A few days in Antakya

December 13th, 2008 by scott and becky

10km

Our first hotel in Antakya (the Seker Palas Oteli) tested us. It was clean and we asked what we thought were all the important questions – the one question we forgot however was “do you have heat?” The answer apparently was no! They also did not have Internet, and all the Internet cafes in town closed at 6 pm. As a result, we climbed into our sleeping bags and were fast asleep by 8:30 pm.

Cabbage and Kufeke desserts

Cabbage and Kufeke desserts

We had planned on a couple of nights in Antakya to rest (Scott has a bit of a cough and cold), and to allow all the Bayram traffic to subside before heading to Syria. Since the room was just too cold to be habitable, we decided to move to our second choice hotel (slightly more expensive), the Hotel Saray – which is clean but also has Internet and heat (but apparently not until after 7 pm – which means it is chilly from 4:30 pm when the sun sets until the heat kicks in at about 7:30 pm). The first room they sent us to was on the uppermost floor backing onto the hamam. Unfortunately, this meant that the smoke from the hamam chimney went directly into the room – the room also smelled badly of cigarette smoke – probably because the window could not be opened for fear of hamam smoke. We were then relocated to a room on the second floor (North Americans would call it the third floor). The room we are in is small, but it does not back onto the hamam and it is clean and mostly scent free.

The lack of regular hot water does help to explain why there are many hamams in town. In our wanderings, we have seen at least three in the downtown area. If the majority of affordable hotels do not have regular hot water, and many homes only have solar hot water, than the hamam would be your only source of a hot bath during the winter months.

A less busy spot in the market

A less busy spot in the market

Antakya does not feel like any of the other places we have been in Turkey. The city is a tourist destination, but not so much for Europeans as for those from the Middle East. The primary reason people come here is for shopping (the ocean is 80 km away). The market is so large that when we exit it, we are lost and need to re-establish our bearings. It is at least 5 streets wide and 8 streets long, with lots of little alleys! The items being sold are primarily textiles and housewares. Unlike the Izmir and Istanbul, there are very few touts shouting at you trying to separate you from your money. The prices seem to be fixed, such that Becky has been completely ineffective at bargaining – that being said, the prices are also so low that there is no reason to complain either. Bargaining doesn’t seem to be as much a part of the culture / game as it is in Southeast Asia.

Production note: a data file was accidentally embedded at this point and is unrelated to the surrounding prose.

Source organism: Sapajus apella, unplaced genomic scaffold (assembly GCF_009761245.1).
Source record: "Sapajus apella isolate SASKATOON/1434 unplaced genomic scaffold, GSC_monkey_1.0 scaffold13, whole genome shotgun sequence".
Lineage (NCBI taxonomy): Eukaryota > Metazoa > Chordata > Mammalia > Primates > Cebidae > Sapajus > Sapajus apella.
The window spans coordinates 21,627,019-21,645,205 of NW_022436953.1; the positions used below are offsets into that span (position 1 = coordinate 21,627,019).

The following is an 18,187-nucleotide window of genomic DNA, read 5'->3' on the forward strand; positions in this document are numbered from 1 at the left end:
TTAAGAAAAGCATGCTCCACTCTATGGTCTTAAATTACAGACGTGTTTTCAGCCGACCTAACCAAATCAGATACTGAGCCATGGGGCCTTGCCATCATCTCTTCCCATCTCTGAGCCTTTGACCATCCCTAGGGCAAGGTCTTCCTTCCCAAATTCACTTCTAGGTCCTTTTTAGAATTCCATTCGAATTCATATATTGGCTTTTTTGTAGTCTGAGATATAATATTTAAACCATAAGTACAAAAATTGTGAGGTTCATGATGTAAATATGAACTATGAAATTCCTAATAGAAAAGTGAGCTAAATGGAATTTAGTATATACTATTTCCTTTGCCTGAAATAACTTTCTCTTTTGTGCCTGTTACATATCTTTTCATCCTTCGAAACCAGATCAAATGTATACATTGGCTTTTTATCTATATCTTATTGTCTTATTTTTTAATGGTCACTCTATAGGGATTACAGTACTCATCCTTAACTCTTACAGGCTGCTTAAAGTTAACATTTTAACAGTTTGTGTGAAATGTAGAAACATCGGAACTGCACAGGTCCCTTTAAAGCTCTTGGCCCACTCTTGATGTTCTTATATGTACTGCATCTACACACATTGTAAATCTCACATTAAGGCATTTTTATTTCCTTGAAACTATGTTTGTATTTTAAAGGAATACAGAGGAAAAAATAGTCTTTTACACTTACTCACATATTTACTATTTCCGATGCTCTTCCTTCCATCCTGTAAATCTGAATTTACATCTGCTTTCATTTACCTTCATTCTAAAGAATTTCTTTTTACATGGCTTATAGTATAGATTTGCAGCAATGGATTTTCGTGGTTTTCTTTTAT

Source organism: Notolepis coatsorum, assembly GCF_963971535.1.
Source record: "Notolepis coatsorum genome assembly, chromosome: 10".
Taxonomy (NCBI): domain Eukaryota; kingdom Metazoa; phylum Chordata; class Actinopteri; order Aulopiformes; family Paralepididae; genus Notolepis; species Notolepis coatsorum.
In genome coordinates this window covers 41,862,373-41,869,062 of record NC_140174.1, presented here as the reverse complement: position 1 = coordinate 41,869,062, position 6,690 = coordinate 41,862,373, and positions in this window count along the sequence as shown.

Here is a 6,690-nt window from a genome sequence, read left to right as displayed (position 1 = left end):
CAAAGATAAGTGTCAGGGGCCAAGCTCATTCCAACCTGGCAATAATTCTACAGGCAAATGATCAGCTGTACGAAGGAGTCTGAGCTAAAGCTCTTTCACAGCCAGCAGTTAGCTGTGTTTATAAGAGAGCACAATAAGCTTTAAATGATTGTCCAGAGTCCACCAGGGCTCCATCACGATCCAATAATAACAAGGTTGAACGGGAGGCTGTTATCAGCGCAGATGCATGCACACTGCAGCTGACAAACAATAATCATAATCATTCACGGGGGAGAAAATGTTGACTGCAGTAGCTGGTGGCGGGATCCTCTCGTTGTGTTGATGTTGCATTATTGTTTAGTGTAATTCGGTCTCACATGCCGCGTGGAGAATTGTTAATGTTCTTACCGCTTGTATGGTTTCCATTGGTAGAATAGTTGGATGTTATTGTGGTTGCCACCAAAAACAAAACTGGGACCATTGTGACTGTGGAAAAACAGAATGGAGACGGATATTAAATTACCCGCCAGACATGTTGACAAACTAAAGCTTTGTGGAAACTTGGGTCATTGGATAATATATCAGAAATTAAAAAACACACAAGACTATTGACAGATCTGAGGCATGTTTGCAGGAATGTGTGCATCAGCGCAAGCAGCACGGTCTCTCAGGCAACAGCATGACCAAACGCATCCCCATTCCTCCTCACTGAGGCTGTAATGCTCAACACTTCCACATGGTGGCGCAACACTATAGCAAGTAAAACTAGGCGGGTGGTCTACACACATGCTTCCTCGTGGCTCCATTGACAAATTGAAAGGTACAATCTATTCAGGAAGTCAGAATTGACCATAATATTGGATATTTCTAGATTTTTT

In the first couple of days, it appeared to Becky that more than 80% of the women were wearing Hijab. Interestingly, Scott did not have the same impression. We think this is partially because Becky was walking around the markets on her own – in a different part of town. The area closer to the first hotel is much more conservative than the more central area near the second hotel. There may also have been more women dressing conservatively whilst doing family visits for Bayram. As are stay progressed, we saw less and less women wearing Hijab.

Becky modelling her new headscarf

Becky modelling her new headscarf

What has been a real difference here compared to Goreme is that we are seeing women. Even in the more conservative shops in the market, the women are present. Becky had a fun time (with Scott’s help and encouragement) picking out a head scarf. We went into one of the shops where the sales staff were mostly girls in their late teens / early twenties. Becky was totally nervous about doing this, and had passed by the shop earlier in the day when she was on her own. Once we entered, we selected a scarf and one of the girls dressed Becky up and then given a lesson on how to dress herself. It was rather amusing given that there was very little shared language. Becky’s lack of colour coordination and some of Scott’s scarf selections were a source of many giggles.

Antakya also has some special foods that are influenced by its proximity to the Arab countries. In particular we have enjoyed more of the sweet pastry with cheese (Kufeke) and we tried a new dessert that is a candied cabbage with tahini drizzled over it.

We made a quick stop at the Antakya Archeology museum. Neither of us are very interested in archeology, but our guidebook mentioned that this museum has one of the best collections of mosaics in the world. We definitely enjoyed seeing the mosaics. We were also amused with the common practice of posing behind one of the headless statues. Becky couldn’t resist making Scott pose.

Scott as a Roman statue

Scott as a Roman statue

We also had some fun in the sarcophagus room taking self portraits. Because flash is not permitted, we used the trick of placing the camera on a flat surface and taking a time delayed shot. In this case, the flat surface was reflective marble, adding a reflection to the photo.

On Friday night, we heard a knock on our door. A couple of other touring cyclists from the UK, Peter and Wendy, had pulled in and planned to spend a couple days in Antakya. We have had a few discussions with them and have learned a few key tricks from their experiences (like how to cook your own dinner in a hotel room). They too are heading to Aleppo, and are also taking their time to experience various locations along the way. Their final destination is Australia in about two years time. I suspect our paths may cross a few more times before leaving the Middle East.

Spinning dough for Kufeke

Spinning dough for Kufeke

Interesting Roman sarcophagus

Interesting Roman sarcophagus

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